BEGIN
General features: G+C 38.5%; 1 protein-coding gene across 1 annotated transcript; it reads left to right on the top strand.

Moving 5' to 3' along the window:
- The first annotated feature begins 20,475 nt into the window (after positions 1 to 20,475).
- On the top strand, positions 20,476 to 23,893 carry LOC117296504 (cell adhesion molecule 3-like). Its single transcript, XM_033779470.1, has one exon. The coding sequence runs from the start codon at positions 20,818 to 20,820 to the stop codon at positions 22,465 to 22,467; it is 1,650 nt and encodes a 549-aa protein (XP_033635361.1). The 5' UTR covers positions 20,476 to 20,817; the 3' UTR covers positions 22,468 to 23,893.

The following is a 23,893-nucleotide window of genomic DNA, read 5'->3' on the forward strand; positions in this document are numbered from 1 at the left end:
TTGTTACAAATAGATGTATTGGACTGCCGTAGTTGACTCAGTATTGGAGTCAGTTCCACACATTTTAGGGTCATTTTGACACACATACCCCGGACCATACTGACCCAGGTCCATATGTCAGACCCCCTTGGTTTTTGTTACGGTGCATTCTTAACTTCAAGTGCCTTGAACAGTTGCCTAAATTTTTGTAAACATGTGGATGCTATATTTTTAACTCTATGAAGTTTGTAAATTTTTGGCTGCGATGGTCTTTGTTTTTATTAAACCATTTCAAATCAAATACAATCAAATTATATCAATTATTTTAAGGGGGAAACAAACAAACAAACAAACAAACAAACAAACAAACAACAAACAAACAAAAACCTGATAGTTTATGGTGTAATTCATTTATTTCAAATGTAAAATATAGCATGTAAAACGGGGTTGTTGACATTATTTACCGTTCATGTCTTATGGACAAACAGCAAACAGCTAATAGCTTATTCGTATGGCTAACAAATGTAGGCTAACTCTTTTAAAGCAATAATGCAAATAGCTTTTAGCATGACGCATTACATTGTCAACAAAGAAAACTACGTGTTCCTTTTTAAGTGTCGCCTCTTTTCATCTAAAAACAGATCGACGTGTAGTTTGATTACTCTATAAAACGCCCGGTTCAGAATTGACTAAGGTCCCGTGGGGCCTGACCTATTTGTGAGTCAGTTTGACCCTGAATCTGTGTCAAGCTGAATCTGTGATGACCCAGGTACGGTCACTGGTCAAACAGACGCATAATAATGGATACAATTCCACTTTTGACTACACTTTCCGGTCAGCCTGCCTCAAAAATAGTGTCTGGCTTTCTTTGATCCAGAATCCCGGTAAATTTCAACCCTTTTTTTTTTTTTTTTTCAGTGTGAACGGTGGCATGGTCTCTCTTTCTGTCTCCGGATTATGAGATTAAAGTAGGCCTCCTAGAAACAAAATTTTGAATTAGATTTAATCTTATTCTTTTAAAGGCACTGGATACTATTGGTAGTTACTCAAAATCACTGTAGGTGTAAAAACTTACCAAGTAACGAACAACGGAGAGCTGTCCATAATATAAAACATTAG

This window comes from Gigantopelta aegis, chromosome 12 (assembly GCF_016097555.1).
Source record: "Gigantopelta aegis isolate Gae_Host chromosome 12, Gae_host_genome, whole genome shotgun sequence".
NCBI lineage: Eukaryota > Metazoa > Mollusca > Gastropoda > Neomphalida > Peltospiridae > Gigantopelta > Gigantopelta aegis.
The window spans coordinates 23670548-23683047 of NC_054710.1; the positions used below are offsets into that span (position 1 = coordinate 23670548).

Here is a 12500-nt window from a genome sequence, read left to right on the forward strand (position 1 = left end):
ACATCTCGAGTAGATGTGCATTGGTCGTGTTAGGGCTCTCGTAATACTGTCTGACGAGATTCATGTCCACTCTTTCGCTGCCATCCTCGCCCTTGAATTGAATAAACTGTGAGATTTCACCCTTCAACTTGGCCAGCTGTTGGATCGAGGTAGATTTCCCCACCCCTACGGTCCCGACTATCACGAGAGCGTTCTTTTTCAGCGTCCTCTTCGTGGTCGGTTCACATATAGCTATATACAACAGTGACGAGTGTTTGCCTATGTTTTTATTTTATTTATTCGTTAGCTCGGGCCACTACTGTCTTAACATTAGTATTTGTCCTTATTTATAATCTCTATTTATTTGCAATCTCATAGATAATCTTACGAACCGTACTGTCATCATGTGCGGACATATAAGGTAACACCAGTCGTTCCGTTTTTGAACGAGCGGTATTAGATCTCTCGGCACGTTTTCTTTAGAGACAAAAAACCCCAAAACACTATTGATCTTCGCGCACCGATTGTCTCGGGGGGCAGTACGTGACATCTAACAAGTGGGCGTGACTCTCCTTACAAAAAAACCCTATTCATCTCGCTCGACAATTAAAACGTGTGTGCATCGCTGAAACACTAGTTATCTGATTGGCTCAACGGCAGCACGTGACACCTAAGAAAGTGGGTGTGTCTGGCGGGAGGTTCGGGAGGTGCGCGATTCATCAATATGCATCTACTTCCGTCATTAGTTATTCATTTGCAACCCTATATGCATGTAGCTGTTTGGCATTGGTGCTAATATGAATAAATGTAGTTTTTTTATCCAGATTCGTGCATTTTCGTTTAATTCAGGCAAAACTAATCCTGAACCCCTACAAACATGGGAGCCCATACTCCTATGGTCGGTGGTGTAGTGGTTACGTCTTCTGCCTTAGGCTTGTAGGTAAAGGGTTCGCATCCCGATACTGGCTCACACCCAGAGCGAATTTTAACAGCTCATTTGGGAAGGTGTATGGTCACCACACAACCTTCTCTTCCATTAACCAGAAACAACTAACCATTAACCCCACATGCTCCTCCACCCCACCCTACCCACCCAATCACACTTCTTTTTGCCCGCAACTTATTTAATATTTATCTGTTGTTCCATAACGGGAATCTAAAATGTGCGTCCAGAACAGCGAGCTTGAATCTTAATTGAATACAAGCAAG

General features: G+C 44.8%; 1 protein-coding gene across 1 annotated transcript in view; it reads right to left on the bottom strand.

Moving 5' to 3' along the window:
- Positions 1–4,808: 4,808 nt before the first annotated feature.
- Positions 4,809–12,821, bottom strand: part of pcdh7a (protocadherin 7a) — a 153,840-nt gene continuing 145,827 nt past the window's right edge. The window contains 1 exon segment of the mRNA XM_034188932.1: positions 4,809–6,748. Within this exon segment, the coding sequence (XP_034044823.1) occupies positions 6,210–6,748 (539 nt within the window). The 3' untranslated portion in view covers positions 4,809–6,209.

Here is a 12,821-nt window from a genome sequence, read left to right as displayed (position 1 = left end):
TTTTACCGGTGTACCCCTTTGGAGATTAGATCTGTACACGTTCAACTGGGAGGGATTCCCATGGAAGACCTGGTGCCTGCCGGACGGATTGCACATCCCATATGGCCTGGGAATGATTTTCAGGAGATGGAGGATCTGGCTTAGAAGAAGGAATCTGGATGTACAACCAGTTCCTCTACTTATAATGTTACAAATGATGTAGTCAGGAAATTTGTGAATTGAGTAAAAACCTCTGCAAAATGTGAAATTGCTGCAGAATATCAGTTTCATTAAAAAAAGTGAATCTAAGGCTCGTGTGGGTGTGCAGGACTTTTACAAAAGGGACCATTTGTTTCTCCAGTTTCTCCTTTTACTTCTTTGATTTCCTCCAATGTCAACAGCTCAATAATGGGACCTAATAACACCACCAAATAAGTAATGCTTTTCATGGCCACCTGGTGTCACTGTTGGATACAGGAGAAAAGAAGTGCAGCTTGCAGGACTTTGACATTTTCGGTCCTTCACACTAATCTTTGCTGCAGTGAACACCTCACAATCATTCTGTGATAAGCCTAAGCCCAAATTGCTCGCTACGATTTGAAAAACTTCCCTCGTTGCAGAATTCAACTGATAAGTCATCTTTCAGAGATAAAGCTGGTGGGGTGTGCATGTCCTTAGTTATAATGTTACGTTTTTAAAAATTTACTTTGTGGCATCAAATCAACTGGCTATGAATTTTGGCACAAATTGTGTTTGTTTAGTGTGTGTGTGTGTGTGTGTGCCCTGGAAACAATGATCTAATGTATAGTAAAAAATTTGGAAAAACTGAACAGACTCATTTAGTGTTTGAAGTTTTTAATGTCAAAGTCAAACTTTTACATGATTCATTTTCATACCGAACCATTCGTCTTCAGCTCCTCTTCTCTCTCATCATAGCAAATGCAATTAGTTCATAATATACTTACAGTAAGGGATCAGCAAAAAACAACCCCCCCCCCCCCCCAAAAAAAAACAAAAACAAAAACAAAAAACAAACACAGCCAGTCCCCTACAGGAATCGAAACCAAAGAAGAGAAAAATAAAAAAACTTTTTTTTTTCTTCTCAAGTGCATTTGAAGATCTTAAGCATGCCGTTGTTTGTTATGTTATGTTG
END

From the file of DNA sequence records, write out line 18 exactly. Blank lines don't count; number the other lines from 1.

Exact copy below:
TTTTACCGGTGTACCCCTTTGGAGATTAGATCTGTACACGTTCAACTGGGAGGGATTCCCATGGAAGACCTGGTGCCTGCCGGACGGATTGCACATCCCATATGGCCTGGGAATGATTTTCAGGAGATGGAGGATCTGGCTTAGAAGAAGGAATCTGGATGTACAACCAGTTCCTCTACTTATAATGTTACAAATGATGTAGTCAGGAAATTTGTGAATTGAGTAAAAACCTCTGCAAAATGTGAAATTGCTGCAGAATATCAGTTTCATTAAAAAAAGTGAATCTAAGGCTCGTGTGGGTGTGCAGGACTTTTACAAAAGGGACCATTTGTTTCTCCAGTTTCTCCTTTTACTTCTTTGATTTCCTCCAATGTCAACAGCTCAATAATGGGACCTAATAACACCACCAAATAAGTAATGCTTTTCATGGCCACCTGGTGTCACTGTTGGATACAGGAGAAAAGAAGTGCAGCTTGCAGGACTTTGACATTTTCGGTCCTTCACACTAATCTTTGCTGCAGTGAACACCTCACAATCATTCTGTGATAAGCCTAAGCCCAAATTGCTCGCTACGATTTGAAAAACTTCCCTCGTTGCAGAATTCAACTGATAAGTCATCTTTCAGAGATAAAGCTGGTGGGGTGTGCATGTCCTTAGTTATAATGTTACGTTTTTAAAAATTTACTTTGTGGCATCAAATCAACTGGCTATGAATTTTGGCACAAATTGTGTTTGTTTAGTGTGTGTGTGTGTGTGTGTGCCCTGGAAACAATGATCTAATGTATAGTAAAAAATTTGGAAAAACTGAACAGACTCATTTAGTGTTTGAAGTTTTTAATGTCAAAGTCAAACTTTTACATGATTCATTTTCATACCGAACCATTCGTCTTCAGCTCCTCTTCTCTCTCATCATAGCAAATGCAATTAGTTCATAATATACTTACAGTAAGGGATCAGCAAAAAACAACCCCCCCCCCCCCCCAAAAAAAAACAAAAACAAAAACAAAAAACAAACACAGCCAGTCCCCTACAGGAATCGAAACCAAAGAAGAGAAAAATAAAAAAACTTTTTTTTTTCTTCTCAAGTGCATTTGAAGATCTTAAGCATGCCGTTGTTTGTTATGTTATGTTG